Breed Group: Hound
Whippets are sweet, docile dogs that make excellent companions. They are loving with their families including children and well-socialized dogs accept most strangers as well. But because their light frames are susceptible to injury, they should only be kept with older, well-behaved children. They usually enjoy the company of other canines, but being a sighthound, small pets including cats will likely elicit a Whippet’s hunting instincts. Outside, where they should be leashed or confined, a Whippet is among the most active dogs. Bred to run, they love to sprint and need an above average amount of exercise. Assuming they get the exercise they need, they are calm inside. Even though Whippets are not known for barking, they make good watch dogs, but poor guardians. They are extremely sensitive both mentally and physically and should never be treated harshly. Physical comfort is important to them. They prefer soft sofas and to sleep in the beds of their family if allowed.
With their long neck and graceful carriage, the Whippet looks like a miniature greyhound. Although compact and thin, Whippets are also hardy and strong. Of average size, they stand 18 – 22 inches tall and weigh between 25 and 40 pounds. A Whippet’s coat is short, dense, and smooth and comes in a variety of colors including black, red, fawn, brindle, white, gray, and any combination of these colors. Physical upkeep is easy; they need only rare brushing and they shed very little. Whippets are one of few dogs that lack a doggy smell. They do moderately well in heat but with their short coat and light structure, they do poorly in the cold.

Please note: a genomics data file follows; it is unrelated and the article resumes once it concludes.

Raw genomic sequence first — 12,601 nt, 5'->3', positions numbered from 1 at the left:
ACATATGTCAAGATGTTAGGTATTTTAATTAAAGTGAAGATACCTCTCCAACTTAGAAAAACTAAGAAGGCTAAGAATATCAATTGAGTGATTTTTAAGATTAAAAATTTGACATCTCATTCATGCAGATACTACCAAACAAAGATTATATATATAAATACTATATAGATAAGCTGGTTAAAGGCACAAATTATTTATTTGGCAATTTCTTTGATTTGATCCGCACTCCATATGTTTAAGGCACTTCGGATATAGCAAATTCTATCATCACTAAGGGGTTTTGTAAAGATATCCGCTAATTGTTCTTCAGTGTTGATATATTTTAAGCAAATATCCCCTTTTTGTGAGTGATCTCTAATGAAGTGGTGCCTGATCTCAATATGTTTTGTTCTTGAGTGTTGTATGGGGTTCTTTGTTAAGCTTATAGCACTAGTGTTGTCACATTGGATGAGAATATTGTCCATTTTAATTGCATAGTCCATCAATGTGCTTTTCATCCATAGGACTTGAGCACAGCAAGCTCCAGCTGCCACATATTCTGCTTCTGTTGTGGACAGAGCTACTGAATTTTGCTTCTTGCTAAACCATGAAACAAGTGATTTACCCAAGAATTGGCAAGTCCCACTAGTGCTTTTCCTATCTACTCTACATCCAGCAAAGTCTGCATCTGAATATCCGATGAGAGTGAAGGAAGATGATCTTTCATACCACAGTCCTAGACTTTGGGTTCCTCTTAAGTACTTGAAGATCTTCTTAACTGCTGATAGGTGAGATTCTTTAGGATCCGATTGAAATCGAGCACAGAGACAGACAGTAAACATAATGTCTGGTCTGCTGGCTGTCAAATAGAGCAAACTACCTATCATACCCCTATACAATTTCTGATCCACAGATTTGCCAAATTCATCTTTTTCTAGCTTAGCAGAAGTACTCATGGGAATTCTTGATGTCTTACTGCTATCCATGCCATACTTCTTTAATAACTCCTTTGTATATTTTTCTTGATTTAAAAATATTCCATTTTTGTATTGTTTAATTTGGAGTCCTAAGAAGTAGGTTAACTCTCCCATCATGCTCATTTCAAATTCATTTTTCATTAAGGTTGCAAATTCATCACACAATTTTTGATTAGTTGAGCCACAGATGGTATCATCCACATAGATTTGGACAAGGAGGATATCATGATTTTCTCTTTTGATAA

Like other hounds, Whippets are intelligent, but also independent and willful resulting in a dog that is frequently difficult to motivate and train. Fortunately, for companion purposes, Whippets only need minimal training. But trainers should never handle them roughly, use a loud voice, nor show frustration as doing so will likely result in the dog shutting down. Because of their sensitivity, Whippets need to be socialized early or they can become excessively timid.
Whippets are a healthy breed. The most common problems include less than 2% of dogs suffering from heart murmurs or Hip Dysplasia, and less than 1% having hearing loss. The average lifespan of a Whippet is 12 – 15 years.
The most popular sighthound, Whippets fall in the middle of the pack in terms of overall popularity. They rank 60th in AKC popularity with about 1,800 dogs registered in a typical year.
Peasants in 18th century England owned small dogs that provided entertainment for their owners and in some cases supplementary income. They arranged “snap up” contests in which the dogs snapped up as many rabbits as possible in a given area. From this activity, the dogs acquired the name snap dog. People then bred their snap dogs with terriers and greyhounds to essentially be a smaller version of the greyhound. Throughout the breeding, they retained the running and sighting capabilities of the greyhound. Later, this new breed, Whippets, were used in rag racing, a poor man’s version of greyhound racing. Because of their affectionate personality, Whippets became treasured companions and popular sporting dogs.
The Nationa (US) Breed Club is the American Whippet Club.